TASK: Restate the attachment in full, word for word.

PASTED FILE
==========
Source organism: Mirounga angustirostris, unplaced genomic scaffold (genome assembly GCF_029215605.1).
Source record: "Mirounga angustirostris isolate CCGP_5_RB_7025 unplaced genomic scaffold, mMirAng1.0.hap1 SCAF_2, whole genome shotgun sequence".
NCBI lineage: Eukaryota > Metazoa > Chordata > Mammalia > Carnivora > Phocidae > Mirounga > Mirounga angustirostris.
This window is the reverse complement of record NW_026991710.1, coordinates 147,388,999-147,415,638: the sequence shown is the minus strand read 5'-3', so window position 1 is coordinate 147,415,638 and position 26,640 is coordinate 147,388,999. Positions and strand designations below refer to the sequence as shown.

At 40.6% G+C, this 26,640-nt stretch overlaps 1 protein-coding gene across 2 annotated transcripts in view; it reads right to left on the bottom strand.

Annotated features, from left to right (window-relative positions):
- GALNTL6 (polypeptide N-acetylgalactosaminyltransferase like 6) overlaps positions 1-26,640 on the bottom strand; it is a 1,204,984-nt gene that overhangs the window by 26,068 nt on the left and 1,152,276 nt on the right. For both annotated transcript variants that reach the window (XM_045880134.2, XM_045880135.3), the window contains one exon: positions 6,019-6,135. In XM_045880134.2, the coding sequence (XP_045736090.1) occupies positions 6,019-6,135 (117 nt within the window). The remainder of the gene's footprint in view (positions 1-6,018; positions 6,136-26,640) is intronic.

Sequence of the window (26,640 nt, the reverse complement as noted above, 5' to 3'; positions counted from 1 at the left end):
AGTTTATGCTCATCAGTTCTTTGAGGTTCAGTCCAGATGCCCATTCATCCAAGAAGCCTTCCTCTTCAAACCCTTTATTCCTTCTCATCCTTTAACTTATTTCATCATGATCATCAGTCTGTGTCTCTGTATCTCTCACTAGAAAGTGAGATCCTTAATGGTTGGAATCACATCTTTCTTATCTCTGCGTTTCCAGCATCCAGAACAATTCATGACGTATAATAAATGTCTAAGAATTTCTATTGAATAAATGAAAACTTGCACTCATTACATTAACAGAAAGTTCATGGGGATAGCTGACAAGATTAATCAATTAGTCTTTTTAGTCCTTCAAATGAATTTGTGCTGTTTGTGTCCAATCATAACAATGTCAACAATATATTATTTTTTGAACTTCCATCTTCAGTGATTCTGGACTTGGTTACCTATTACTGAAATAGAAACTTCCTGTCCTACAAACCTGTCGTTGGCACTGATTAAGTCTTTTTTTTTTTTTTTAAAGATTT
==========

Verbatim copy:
Source organism: Mirounga angustirostris, unplaced genomic scaffold (genome assembly GCF_029215605.1).
Source record: "Mirounga angustirostris isolate CCGP_5_RB_7025 unplaced genomic scaffold, mMirAng1.0.hap1 SCAF_2, whole genome shotgun sequence".
NCBI lineage: Eukaryota > Metazoa > Chordata > Mammalia > Carnivora > Phocidae > Mirounga > Mirounga angustirostris.
This window is the reverse complement of record NW_026991710.1, coordinates 147,388,999-147,415,638: the sequence shown is the minus strand read 5'-3', so window position 1 is coordinate 147,415,638 and position 26,640 is coordinate 147,388,999. Positions and strand designations below refer to the sequence as shown.

At 40.6% G+C, this 26,640-nt stretch overlaps 1 protein-coding gene across 2 annotated transcripts in view; it reads right to left on the bottom strand.

Annotated features, from left to right (window-relative positions):
- GALNTL6 (polypeptide N-acetylgalactosaminyltransferase like 6) overlaps positions 1-26,640 on the bottom strand; it is a 1,204,984-nt gene that overhangs the window by 26,068 nt on the left and 1,152,276 nt on the right. For both annotated transcript variants that reach the window (XM_045880134.2, XM_045880135.3), the window contains one exon: positions 6,019-6,135. In XM_045880134.2, the coding sequence (XP_045736090.1) occupies positions 6,019-6,135 (117 nt within the window). The remainder of the gene's footprint in view (positions 1-6,018; positions 6,136-26,640) is intronic.

Sequence of the window (26,640 nt, the reverse complement as noted above, 5' to 3'; positions counted from 1 at the left end):
AGTTTATGCTCATCAGTTCTTTGAGGTTCAGTCCAGATGCCCATTCATCCAAGAAGCCTTCCTCTTCAAACCCTTTATTCCTTCTCATCCTTTAACTTATTTCATCATGATCATCAGTCTGTGTCTCTGTATCTCTCACTAGAAAGTGAGATCCTTAATGGTTGGAATCACATCTTTCTTATCTCTGCGTTTCCAGCATCCAGAACAATTCATGACGTATAATAAATGTCTAAGAATTTCTATTGAATAAATGAAAACTTGCACTCATTACATTAACAGAAAGTTCATGGGGATAGCTGACAAGATTAATCAATTAGTCTTTTTAGTCCTTCAAATGAATTTGTGCTGTTTGTGTCCAATCATAACAATGTCAACAATATATTATTTTTTGAACTTCCATCTTCAGTGATTCTGGACTTGGTTACCTATTACTGAAATAGAAACTTCCTGTCCTACAAACCTGTCGTTGGCACTGATTAAGTCTTTTTTTTTTTTTTTAAAGATTT